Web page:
11. A floor tool for use in vacuum cleaning floor surfaces, comprising a sole plate for engaging with a floor surface, a supporting body for the sole plate having at least one wheel or roller configured with respect to the supporting body so asto permit the body to ride along the floor surface, and an outlet conduit for coupling to a wand of a vacuum cleaner, wherein the outlet conduit is pivotally mounted to the supporting body about an axis which is substantially over the sole plate.
Description: This application is the national stage under 35 USC 271 of International Application No. PCT/GB02/04844, filed Oct. 25, 2002, which claims the priority of United Kingdom Application Nos. 0126494.4 and 020962.3, filed Nov. 3, 2001, and Apr. 27, 2002, respectively, the entire contents of which are incorporated herein by reference.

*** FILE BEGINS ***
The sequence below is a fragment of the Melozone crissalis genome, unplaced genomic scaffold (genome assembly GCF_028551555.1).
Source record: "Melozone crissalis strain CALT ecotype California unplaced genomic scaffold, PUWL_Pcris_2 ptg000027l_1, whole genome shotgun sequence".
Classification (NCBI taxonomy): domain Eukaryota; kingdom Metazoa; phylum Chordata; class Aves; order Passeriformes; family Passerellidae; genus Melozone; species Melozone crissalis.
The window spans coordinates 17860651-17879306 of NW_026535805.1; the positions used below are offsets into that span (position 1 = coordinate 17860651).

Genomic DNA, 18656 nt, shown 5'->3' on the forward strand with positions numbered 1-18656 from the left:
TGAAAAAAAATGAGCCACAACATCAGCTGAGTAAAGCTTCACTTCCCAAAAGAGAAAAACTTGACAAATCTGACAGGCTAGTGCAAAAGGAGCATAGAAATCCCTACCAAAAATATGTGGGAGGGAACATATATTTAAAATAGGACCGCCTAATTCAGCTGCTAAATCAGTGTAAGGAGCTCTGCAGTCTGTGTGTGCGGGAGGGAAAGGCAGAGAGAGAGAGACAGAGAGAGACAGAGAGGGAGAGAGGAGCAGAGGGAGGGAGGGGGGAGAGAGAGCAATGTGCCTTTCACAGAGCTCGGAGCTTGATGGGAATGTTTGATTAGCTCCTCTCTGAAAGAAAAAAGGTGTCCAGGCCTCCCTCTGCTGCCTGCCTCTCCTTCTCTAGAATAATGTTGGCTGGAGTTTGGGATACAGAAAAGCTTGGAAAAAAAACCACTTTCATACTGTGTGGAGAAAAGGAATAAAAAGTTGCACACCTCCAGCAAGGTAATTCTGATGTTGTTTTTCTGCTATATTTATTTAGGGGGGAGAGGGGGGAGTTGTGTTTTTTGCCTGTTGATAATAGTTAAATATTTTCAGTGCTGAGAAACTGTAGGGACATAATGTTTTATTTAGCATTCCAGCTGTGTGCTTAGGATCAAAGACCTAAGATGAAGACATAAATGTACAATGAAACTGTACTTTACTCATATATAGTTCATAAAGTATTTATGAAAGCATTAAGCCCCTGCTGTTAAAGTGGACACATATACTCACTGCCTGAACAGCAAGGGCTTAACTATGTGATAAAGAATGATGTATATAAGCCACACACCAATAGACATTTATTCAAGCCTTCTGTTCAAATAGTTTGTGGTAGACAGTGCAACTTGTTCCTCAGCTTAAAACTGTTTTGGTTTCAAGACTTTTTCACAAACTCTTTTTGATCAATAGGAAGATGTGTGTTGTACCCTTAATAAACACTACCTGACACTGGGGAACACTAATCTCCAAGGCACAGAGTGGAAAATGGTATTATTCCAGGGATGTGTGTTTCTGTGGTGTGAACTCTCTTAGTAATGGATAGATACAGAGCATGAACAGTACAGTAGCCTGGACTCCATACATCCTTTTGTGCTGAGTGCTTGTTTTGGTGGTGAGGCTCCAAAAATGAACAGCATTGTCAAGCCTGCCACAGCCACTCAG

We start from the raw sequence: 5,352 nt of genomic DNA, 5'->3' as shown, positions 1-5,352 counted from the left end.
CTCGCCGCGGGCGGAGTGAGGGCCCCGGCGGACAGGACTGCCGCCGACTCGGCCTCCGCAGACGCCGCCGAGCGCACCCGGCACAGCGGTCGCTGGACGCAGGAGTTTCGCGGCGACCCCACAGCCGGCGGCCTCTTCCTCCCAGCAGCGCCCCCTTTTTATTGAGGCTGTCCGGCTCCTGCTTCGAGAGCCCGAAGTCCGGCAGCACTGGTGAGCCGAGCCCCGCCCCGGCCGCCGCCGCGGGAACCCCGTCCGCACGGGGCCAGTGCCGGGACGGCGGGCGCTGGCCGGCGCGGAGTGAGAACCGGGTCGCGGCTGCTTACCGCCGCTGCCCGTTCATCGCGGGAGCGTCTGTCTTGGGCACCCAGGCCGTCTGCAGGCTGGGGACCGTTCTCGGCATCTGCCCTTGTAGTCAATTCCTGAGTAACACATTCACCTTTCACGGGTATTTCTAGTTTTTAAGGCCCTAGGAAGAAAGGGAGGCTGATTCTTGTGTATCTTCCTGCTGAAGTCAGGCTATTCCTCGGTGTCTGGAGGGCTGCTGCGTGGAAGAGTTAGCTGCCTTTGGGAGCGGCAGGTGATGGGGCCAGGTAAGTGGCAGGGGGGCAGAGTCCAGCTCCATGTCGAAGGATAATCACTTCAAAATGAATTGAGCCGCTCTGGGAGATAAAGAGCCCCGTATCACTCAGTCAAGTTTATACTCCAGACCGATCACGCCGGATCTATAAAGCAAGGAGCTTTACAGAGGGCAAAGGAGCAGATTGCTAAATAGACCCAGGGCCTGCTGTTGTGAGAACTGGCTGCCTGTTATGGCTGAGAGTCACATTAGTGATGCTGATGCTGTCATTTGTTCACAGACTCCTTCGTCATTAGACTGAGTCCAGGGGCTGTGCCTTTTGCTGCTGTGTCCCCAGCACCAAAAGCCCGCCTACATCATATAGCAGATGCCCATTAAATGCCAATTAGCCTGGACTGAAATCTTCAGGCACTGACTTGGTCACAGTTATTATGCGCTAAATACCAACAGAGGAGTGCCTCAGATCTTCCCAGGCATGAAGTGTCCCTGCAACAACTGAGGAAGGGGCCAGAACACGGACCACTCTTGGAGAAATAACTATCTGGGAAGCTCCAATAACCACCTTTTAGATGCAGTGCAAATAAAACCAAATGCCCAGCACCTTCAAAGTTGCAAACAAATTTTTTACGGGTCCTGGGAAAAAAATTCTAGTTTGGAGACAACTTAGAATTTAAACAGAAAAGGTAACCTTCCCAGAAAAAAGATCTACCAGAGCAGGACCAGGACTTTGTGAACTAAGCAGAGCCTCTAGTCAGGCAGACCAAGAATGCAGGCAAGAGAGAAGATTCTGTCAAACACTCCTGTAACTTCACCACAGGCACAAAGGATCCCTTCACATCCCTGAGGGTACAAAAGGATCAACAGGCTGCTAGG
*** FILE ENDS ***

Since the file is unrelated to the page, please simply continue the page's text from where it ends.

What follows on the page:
FIELD OF THE INVENTION

This invention relates to a floor tool for use with a vacum cleaner.

BACKGROUND OF THE INVENTION

Cylinder or canister vacuum cleaners, as shown in FIG. 1, generally comprise a main body 10 which contains separating apparatus 11 such as a cyclonic separator or a bag for separating dirt and dust from an incoming dirty airflow. The dirtyairflow is introduced to the main body 10 via a hose 15 and wand 16 assembly which is connected to the main body 10. The main body 10 of the cleaner is dragged along by the hose as a user moves around a room. A cleaning tool is attached to the remoteend of the hose and wand assembly. A range of cleaning tools are usually supplied so that a user can choose an appropriate tool for their cleaning task, such as a crevice tool and a brush tool. For general on-the-floor cleaning the vacuum cleaner isprovided with a floor tool 20.